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Investors Expect Ferrari To Thrive In An Electric World

Ferrari shares consolidated Monday after powering ahead by about 25% over the last month, as new CEO, semiconductor expert Benedetto Vigna, announced improved financial results at the luxury supercar maker, and analysts expressed confidence the electric revolution will be a positive not a negative.

Ferrari shares fell nearly 1% Monday in Europe to €226.30 after the strong recent rally. This compares with the gain of the Europe Auto STOXX of less than 10%, although Ferrari now compares itself to luxury goods manufacturers like Hermes, LVMH, Prada, Ferragamo, Moncler or Richemont, rather than the more humdrum metal bashers at Volkswagen and Stellantis.

Analysts were relieved Vigna talked about seeking partnerships after the results announcement to meet the huge challenge of electrification, rather than raising more capital. Ferrari managed its way through the chip crisis minefield with aplomb. Morgan Stanley

MS
reckons the switch to electrification will be a big boon to the famous maker of high-pitch screeching V-12 gasoline engines      

Ferrari announced its 3rd quarter results last week, with earnings before interest, tax depreciation and amortization (EBITDA) jumping 12% to €371 million ($429 million) compared with the same period last year. Vigna, who joined Ferrari from chipmaker STMicroelectronics

STM
in June, raised his forecast for the full year’s EBITDA profit to around €1.52 billion ($1.76 billion) from the previous guidance of between €1.45 and €1.5 billion ($1.74 billion).      

Vigna said the launch of the Icona limited edition machines, building on the success of the Monza SP1 and SP2 supercars which sell for around $1.85 million, had been brought forward a little. A new Icona had been promised for 2022 so this is a matter of months. Vigna confirmed Ferrari’s first all-electric car would be launched in 2025. The hybrid Purosangue SUV is scheduled to be unveiled next year, providing some competition for the Lamborghini Urus, Bentley Bentayga and Aston Martin DBX.

Investment bank UBS liked the idea of partnerships and the implication huge sums needed for electrification will be spread more thinly.

“(Vigna) made a strong initial impression, with a clear approach to capital spending (capex), innovation and EVs – capex partnerships rather than pursuing a 100% make strategy. We think this will come as a relief to some investors, who feared a significant uptick in capex intensity in the development phases of EVs, planned for 2025,” UBS said in a research note.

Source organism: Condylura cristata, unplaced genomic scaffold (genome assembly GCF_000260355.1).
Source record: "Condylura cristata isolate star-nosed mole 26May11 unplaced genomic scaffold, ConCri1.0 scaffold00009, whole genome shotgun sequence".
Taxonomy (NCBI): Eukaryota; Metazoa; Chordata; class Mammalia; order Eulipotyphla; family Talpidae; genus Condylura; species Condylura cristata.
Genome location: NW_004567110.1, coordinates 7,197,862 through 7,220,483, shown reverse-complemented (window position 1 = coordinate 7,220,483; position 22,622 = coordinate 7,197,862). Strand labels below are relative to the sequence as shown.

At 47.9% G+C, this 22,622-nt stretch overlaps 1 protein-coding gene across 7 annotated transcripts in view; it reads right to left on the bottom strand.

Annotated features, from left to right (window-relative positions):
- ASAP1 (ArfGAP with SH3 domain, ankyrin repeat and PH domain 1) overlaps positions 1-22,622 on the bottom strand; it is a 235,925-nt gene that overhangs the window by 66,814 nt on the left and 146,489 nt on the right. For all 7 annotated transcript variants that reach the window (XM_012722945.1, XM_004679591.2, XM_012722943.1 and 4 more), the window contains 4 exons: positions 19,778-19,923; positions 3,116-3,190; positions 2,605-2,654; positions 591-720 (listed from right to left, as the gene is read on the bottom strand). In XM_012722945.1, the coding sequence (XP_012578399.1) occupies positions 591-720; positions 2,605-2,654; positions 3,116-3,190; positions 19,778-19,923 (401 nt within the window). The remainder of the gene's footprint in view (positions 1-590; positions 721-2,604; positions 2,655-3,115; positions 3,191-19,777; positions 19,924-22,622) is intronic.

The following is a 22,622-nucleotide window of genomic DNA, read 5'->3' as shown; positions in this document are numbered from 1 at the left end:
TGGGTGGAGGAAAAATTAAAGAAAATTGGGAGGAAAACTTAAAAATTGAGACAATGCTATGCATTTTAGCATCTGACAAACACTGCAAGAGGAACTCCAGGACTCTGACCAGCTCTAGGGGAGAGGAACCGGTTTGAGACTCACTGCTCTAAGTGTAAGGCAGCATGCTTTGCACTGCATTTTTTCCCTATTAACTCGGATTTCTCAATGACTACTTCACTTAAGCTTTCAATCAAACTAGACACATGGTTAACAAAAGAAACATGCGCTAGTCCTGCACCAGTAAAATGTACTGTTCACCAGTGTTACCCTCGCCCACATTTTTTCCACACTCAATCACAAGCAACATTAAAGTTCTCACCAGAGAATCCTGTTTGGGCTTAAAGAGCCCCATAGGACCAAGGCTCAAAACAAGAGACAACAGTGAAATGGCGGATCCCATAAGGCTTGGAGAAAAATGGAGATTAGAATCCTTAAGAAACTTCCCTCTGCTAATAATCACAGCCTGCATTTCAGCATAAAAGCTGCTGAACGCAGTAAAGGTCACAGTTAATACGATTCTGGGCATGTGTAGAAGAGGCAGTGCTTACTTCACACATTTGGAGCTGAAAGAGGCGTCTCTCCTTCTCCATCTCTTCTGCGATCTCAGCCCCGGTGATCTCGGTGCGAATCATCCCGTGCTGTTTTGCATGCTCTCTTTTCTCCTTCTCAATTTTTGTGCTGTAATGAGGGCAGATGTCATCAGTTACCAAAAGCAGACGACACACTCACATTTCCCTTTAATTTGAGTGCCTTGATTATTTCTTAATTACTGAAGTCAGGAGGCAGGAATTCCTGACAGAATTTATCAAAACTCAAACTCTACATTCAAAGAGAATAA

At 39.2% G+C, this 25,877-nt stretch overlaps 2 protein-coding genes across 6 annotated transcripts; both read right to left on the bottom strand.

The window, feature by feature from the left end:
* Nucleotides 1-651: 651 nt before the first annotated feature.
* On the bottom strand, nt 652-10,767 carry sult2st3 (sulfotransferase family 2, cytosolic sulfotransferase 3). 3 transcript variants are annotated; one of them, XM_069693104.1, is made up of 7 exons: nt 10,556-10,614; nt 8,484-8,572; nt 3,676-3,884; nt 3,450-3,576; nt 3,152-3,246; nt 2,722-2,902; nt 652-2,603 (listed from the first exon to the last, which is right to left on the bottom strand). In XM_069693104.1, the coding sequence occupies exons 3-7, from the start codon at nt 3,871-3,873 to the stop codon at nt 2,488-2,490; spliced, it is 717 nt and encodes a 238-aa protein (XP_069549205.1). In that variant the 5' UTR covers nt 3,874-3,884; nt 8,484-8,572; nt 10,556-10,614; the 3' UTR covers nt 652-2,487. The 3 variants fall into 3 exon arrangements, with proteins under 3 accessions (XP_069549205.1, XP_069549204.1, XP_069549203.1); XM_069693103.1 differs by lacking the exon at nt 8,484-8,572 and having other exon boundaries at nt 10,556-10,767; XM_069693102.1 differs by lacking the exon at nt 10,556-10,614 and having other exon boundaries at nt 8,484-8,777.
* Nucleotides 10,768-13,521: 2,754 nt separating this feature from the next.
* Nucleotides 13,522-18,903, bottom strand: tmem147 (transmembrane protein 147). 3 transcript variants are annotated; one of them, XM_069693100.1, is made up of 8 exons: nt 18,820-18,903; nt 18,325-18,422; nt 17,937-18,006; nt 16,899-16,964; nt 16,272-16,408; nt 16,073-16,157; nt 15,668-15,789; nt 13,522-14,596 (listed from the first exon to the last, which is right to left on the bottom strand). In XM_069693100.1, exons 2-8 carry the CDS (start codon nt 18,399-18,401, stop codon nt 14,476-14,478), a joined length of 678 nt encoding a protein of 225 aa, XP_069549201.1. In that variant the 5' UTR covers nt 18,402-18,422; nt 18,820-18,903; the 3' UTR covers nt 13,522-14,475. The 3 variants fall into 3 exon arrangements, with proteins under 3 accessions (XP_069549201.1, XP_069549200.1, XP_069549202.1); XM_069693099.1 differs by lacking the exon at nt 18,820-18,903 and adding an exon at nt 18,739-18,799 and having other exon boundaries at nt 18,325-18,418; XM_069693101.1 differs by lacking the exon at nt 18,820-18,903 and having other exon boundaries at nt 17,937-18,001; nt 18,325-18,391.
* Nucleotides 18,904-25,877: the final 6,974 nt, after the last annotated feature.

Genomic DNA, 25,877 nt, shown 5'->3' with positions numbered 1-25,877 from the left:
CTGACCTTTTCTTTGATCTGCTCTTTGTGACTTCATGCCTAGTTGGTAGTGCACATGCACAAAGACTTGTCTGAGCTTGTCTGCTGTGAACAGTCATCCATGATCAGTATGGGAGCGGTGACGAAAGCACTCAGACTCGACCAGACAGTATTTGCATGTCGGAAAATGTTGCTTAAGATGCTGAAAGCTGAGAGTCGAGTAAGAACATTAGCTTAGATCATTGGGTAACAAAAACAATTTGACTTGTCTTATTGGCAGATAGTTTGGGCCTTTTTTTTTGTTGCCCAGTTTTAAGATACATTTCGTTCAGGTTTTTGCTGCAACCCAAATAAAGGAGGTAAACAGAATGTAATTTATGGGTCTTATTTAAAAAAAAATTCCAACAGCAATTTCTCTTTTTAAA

Reuters Breaking Views said Ferrari’s long customer waiting lists make it easier to plan production and avoid short-term change sin costs.

“If the (chip) crisis persists, price inflation will inevitably creep in. Yet, like Hermes, Ferrari should be able to pass on the pain to customers. Ferrari’s bigger problem is to manage the shift to electric vehicles from the combustion engines that still make up most of its sales. The company (share price) now trades at a luxury-style 44 times forward earnings multiple. To keep that, Vigna will need a chic new electric strategy,” Breaking Views columnist Lisa Jucca said.

Morgan Stanley analyst Adam Jonas reckons electric cars will be a plus not a minus.

“We see Ferrari as an emerging EV play that is being very much overlooked by the market. The window of opportunity to own Ferrari while the market holds its “EVs are bad for Ferrari” narrative won’t last long. Why do we think EVs are a positive for Ferrari,” Jonas said include –

·      Increases the total addressable market and improves growth

·      Lower costs

·      Improves margins

·      Improves the relevance of the stock to investors outside of luxury goods and traditional auto coverage

Morgan Stanley published a report earlier in the year saying Ferrari annual sales will reach 20,000 by 2029/2030 compared with 11,000 now, with an average selling price per car of about €375,000 ($444,000) compared with €325,000 now ($385,000). This was based on the  view of Ferrari’s model segment expansion plans, with the Purosangue appearing in 2022, growth in China and Asian-Pacific, new models and technologies, still including internal combustion engines, hybrids and electric cars, and expansion outside of car-making including formula 1 racing, theme parks and luxury brand extensions.

In June, Goldman Sachs

GS
switched its investment recommendation to “sell” from “buy”, citing among other things the huge expense of embracing electric power, and difficulties replicating its big profit margins.

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